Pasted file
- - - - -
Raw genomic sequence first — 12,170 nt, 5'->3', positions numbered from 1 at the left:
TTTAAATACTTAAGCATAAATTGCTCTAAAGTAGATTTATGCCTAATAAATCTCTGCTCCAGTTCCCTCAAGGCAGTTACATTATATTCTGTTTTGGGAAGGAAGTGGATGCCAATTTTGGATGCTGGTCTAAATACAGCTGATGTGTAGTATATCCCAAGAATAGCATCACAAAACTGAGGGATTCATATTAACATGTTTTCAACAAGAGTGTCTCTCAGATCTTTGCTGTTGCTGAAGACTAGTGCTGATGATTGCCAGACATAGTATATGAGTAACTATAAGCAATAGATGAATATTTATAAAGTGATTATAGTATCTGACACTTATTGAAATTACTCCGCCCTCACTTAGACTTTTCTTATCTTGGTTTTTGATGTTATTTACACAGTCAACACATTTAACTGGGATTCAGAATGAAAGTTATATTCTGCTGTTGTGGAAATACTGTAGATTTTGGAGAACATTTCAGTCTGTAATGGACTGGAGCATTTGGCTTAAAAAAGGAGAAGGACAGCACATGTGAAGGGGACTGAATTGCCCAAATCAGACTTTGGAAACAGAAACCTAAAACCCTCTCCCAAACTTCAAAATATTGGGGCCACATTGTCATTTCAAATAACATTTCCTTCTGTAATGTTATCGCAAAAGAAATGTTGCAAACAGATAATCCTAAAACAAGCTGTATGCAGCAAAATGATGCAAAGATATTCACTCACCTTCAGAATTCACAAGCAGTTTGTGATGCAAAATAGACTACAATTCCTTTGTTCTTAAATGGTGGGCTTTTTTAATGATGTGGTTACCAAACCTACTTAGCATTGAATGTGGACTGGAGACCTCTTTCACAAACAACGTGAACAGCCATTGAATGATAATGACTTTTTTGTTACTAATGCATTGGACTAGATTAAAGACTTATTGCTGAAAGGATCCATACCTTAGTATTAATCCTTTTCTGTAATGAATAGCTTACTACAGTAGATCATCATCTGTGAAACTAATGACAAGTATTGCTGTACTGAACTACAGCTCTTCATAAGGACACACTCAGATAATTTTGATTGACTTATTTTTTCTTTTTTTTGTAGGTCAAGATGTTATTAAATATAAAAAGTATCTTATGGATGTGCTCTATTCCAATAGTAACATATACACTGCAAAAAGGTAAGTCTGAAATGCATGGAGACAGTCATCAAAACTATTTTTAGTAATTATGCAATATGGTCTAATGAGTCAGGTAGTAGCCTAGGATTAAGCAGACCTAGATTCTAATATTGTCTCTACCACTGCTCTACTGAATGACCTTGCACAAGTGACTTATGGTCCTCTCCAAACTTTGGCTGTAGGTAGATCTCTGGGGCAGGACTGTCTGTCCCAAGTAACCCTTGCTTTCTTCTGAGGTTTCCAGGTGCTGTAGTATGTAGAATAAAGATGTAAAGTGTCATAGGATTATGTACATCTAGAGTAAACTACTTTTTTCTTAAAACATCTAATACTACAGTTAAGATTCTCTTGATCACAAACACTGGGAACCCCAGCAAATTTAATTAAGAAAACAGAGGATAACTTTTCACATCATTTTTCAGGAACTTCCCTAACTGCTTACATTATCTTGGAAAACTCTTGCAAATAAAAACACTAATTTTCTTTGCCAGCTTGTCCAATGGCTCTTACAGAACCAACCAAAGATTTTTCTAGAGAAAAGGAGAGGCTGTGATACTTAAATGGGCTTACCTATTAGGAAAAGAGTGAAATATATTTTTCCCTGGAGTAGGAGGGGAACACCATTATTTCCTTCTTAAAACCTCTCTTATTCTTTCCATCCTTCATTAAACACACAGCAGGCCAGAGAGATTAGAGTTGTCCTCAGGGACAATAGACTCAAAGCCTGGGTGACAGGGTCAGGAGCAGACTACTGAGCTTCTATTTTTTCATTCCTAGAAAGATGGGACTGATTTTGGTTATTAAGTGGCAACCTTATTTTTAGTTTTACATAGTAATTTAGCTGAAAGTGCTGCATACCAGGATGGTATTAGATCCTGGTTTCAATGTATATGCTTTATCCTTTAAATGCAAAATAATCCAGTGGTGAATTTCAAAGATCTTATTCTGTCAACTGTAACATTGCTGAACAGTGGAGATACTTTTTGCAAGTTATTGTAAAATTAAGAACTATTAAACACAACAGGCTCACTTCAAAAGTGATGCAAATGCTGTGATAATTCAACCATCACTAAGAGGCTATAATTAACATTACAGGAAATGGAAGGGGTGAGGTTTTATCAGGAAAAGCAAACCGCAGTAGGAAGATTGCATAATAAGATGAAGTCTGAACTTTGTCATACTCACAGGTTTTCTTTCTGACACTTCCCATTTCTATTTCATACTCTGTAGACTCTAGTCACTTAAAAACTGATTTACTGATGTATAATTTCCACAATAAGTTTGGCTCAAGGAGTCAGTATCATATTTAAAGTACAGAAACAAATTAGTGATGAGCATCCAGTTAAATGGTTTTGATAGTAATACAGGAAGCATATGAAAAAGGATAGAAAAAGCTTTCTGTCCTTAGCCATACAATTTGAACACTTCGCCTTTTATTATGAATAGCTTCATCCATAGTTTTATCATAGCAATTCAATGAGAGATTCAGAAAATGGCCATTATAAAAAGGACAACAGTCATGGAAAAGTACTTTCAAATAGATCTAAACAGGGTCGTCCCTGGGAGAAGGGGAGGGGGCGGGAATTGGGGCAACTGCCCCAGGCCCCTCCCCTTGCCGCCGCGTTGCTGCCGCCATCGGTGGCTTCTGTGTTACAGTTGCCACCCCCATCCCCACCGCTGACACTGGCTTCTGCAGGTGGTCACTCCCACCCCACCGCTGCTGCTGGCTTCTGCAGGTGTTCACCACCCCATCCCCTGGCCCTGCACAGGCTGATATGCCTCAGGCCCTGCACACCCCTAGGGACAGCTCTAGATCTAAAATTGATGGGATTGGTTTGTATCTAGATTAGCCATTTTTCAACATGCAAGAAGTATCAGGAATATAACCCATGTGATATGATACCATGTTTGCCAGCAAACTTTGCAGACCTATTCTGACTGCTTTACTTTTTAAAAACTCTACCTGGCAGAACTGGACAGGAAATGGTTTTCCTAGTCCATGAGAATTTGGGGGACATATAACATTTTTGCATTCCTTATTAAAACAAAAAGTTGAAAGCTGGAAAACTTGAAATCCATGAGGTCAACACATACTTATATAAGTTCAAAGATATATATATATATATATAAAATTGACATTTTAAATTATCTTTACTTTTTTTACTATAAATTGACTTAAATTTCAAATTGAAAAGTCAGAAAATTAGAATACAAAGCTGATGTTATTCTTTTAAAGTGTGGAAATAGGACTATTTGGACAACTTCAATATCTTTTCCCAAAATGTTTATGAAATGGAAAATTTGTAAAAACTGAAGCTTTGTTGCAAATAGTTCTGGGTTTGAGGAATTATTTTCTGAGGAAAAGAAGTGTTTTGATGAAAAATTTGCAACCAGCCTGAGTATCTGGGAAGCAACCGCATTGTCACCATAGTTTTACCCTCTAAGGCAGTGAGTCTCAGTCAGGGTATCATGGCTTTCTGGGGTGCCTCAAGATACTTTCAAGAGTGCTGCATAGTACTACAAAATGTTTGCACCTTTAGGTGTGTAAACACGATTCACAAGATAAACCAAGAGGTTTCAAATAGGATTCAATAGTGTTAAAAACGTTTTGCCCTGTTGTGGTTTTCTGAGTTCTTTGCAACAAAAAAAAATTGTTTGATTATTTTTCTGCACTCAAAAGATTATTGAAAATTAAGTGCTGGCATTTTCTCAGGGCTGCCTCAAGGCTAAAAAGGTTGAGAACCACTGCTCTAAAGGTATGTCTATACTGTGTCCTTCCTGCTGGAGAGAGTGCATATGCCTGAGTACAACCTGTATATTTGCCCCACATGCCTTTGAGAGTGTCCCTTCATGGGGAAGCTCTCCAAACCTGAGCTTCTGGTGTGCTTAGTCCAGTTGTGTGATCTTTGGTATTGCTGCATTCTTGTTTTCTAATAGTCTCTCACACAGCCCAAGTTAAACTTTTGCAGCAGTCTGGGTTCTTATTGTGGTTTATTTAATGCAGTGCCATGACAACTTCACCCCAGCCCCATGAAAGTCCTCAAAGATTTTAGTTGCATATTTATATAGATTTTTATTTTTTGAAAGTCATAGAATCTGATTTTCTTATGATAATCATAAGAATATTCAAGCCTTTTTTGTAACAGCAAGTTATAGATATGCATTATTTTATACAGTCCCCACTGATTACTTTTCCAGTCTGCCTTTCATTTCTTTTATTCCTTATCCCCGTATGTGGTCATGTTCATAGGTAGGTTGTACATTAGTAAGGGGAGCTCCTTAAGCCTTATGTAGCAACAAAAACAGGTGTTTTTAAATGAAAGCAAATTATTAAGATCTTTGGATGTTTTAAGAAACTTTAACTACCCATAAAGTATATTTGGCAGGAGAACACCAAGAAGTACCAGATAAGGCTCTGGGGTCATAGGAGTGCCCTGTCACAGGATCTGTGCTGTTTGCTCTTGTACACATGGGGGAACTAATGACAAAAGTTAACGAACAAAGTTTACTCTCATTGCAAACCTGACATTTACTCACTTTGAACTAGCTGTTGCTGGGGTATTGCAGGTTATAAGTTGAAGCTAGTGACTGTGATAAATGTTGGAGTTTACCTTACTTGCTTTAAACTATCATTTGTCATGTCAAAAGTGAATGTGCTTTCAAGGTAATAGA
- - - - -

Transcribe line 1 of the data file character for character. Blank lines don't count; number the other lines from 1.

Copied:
Raw genomic sequence first — 12,170 nt, 5'->3', positions numbered from 1 at the left: